Kokomo by Victoria Hannan
The anguish of living with unfulfilled desire pulses through Victoria Hannan’s debut novel, Kokomo. Its characters, each in their own way, are trying to work out how to live when they cannot get what they need, or when the things they want have been taken from them.
Mina has been living in London, pursuing a promising if precarious career in the high-pressure world of advertising. She wants her workmate Jack – desperately, but probably unwisely. The opening pages record an extremely intimate scene that suggests she is about attain that need (NB: for the faint of heart, the opening two pages may prove challenging, but they don’t represent the tone of the rest of the novel, so please do read on), but their union is interrupted by a phone call from home, delivering the news that Mina’s agoraphobic mother Elaine has been seen outside her house for the first time since Mina’s father died suddenly twelve years ago. Mina immediately flies back to Melbourne, though her mother seems unmoved by her return.
Some things resemble the home she knew (like the steadfast Chengs, neighbours so close so as to almost be family), but after years living abroad escaping the pain of her mother’s and her own grief, she finds that so much has changed: some friends have new priorities, different lives. The ground has shifted. As news of goings on at work in London come to her via text and email, she realises that her life there has been compromised too. In the second half of the novel, the point of view shifts to Elaine, and surprising revelations suggest that mother and daughter share much emotional terrain.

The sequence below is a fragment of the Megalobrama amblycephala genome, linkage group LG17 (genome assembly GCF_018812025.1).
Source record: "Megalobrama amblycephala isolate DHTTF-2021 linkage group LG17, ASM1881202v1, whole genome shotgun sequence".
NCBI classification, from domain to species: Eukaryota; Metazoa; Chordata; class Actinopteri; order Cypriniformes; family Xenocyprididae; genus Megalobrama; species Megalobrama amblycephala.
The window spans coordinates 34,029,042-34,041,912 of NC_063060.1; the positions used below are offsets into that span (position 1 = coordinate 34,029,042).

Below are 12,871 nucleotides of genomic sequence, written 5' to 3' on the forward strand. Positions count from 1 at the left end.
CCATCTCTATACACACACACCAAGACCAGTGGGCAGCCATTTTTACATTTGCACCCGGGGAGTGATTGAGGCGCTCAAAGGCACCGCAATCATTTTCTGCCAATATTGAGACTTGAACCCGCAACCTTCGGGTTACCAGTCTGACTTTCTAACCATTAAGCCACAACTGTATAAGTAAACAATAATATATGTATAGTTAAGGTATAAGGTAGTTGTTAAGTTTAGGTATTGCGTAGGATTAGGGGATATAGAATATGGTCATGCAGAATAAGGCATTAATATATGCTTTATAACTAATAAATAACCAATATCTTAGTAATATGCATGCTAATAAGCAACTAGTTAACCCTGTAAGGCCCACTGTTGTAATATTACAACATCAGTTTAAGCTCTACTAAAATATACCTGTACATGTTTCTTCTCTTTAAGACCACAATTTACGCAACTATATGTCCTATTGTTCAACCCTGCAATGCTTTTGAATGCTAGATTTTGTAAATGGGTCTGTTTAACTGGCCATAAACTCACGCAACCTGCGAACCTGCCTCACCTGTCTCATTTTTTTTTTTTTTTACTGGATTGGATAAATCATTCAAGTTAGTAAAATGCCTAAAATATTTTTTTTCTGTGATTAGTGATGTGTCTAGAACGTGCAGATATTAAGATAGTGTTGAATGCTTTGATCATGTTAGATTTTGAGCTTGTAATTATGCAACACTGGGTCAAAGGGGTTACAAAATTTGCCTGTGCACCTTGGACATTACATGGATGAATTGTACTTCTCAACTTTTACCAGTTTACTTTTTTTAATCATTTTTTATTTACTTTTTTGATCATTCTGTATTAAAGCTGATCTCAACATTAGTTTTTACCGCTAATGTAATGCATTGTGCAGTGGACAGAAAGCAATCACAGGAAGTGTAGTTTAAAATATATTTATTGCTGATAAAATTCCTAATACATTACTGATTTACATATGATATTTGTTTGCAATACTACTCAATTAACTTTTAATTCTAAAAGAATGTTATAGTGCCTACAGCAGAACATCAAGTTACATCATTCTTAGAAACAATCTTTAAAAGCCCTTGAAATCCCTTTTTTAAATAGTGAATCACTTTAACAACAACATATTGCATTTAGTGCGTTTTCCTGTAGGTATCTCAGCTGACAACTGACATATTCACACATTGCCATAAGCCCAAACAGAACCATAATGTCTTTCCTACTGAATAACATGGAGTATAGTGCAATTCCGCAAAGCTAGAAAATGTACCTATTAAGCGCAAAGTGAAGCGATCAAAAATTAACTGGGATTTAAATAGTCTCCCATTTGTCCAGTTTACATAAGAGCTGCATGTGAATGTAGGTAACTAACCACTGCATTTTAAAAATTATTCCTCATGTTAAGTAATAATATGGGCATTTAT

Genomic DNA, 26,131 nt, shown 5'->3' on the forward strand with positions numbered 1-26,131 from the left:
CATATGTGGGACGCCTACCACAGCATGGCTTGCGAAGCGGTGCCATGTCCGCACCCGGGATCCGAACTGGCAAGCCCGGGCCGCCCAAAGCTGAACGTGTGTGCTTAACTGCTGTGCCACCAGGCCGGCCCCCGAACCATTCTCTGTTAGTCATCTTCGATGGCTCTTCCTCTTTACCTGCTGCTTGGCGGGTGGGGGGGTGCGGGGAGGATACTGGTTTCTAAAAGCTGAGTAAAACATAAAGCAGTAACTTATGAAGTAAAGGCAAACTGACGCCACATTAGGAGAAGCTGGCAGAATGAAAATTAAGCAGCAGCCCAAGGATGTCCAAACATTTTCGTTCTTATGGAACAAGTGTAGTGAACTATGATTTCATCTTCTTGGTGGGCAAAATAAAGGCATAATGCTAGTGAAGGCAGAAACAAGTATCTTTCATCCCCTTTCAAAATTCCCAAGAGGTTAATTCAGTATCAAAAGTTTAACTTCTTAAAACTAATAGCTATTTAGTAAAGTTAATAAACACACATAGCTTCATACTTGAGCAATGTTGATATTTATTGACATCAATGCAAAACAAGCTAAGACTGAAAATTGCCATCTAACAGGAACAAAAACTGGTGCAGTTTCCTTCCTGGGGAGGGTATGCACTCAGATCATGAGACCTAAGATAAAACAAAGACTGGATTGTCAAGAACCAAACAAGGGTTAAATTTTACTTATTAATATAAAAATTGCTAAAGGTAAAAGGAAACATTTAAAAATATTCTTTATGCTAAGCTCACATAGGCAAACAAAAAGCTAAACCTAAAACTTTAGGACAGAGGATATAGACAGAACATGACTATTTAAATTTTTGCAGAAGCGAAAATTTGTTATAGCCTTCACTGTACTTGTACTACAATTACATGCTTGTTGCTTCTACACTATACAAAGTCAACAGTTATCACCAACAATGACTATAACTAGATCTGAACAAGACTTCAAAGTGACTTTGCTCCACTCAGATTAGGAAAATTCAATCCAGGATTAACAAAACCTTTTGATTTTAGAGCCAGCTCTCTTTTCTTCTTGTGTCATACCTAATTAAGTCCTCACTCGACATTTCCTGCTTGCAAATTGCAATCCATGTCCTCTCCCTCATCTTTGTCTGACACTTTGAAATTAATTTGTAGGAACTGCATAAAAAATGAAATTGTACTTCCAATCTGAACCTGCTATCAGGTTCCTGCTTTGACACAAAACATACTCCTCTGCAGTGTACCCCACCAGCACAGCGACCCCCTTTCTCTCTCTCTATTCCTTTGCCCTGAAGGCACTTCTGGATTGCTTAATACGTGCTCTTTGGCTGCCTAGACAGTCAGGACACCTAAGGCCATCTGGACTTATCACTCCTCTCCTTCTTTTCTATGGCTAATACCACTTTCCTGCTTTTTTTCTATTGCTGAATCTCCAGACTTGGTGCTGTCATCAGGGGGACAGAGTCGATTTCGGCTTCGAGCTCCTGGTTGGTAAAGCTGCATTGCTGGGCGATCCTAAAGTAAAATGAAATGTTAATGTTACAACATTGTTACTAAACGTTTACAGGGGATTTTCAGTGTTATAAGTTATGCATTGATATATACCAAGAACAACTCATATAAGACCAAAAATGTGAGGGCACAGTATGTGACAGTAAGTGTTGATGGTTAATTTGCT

At its best, the novel settles into the uncomfortable spaces of tension to be found in-between: between places and times; leaving and returning; generations and families; between what we have and what we need; what we settle for and what we really want. It’s also tribute to the tenderness of friendship. There are many striking passages, brilliantly executed scenes, and gorgeous uses of the written word in this book that made me think more than once, ‘Wow, this writer has really got it’, and it’s easy to see why Hannan won the coveted Unpublished Manuscript Award at 2019’s Victorian Premier’s Literary Awards. This is an excellent debut.